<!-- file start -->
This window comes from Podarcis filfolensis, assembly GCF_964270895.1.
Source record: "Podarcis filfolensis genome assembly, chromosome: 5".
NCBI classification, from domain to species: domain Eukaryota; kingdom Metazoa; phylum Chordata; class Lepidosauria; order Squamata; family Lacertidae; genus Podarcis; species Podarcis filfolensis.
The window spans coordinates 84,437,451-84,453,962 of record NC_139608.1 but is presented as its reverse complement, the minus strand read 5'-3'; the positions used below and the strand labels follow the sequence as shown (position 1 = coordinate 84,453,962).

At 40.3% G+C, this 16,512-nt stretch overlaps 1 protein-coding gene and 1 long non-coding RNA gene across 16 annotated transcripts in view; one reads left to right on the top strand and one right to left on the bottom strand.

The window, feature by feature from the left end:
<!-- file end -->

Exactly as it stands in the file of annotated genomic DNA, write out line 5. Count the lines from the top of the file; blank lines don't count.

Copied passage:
At 40.3% G+C, this 16,512-nt stretch overlaps 1 protein-coding gene and 1 long non-coding RNA gene across 16 annotated transcripts in view; one reads left to right on the top strand and one right to left on the bottom strand.